I really like the dbatools project. This is a series of PowerShell cmdlets that are built by the community and incredibly useful for migrations between SQL Servers, but also for various administrative actions. I have a short series on these items.
One of the common issues that I would run into with refreshing development and test environments are the orphaned users. These are accounts that typically exist in production, but not in development. The logins and users are different in these environments, and often there isn’t a login on the development instance. This creates an orphaned user: one that exists in the database, but has no instance level mapping.
Cleaning up these users isn’t that hard, often with a removal of the user, mapping to a different login, or repairing this user by adding back the server login. These aren’t difficult tasks, but the logic to write a script to quickly fix this, especially in a DR situation, may not be handy.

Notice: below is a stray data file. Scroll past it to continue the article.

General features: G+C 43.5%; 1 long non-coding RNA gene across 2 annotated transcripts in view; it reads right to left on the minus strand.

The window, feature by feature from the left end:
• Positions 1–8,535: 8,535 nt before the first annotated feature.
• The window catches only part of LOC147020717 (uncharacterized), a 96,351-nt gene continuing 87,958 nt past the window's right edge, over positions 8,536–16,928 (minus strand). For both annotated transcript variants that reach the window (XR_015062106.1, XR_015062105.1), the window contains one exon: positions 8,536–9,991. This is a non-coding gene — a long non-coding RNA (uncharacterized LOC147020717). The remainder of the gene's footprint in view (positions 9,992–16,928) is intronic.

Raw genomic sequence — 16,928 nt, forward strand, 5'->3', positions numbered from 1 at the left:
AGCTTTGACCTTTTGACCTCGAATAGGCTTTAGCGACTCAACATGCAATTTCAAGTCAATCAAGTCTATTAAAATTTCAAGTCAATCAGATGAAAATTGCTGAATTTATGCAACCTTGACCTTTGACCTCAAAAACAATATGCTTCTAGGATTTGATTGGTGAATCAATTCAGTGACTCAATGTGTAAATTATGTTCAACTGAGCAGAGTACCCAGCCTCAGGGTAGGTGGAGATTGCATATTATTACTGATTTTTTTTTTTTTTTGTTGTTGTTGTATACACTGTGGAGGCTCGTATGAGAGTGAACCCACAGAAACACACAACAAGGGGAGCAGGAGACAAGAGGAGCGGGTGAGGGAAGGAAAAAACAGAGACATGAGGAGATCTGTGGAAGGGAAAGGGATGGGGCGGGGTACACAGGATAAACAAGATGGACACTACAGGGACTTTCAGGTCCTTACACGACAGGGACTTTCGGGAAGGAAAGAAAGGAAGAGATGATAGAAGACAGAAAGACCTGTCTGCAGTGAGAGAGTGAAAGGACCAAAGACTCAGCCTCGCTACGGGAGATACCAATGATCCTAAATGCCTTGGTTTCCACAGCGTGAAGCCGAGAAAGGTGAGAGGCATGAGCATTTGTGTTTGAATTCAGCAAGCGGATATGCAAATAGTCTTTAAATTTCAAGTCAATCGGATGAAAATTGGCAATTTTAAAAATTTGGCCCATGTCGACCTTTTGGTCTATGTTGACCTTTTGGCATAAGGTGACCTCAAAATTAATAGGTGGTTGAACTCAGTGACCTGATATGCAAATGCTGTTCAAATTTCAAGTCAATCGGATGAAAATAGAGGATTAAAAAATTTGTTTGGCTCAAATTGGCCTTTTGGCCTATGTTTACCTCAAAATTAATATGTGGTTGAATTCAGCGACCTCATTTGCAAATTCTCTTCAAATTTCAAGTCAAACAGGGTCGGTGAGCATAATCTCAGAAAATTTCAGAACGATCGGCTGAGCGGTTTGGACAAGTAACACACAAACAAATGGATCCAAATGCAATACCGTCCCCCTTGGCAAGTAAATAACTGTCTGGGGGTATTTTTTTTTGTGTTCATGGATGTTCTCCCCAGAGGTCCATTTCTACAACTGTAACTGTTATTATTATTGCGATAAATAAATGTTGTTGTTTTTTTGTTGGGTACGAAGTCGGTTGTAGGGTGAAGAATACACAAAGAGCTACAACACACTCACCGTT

dbatools can help here with a few cmdlets. I’m not recommending this is any better than the T-SQL, but if you keep dbatools on your instances, this is a quick way to fix things.
With Get-DbaOrphanUser, we can quickly get a list of those users that aren’t matched on the restored server. I can limit this to an instance or a database, but it gives me a list of users that I can then pipe into one of a few other cmdlets: Repair-DbaOrphanUser and Remove-DbaOrphanUser. These two cmdlets will do, as the British say, what it says on the tin. They’ll remove or remap the users, which can make it easy to quickly get your users working again.
Note that you will want to ensure this does what you expect and run with the -WhatIf command to be sure that you aren’t altering users that you don’t want to change.
This isn’t necessarily the way I’d always clean up users, but as part of a flow that might include automated restores, data masking, and other steps, being able to access orphaned user data and repair users from PoSh is something I’d certainly consider.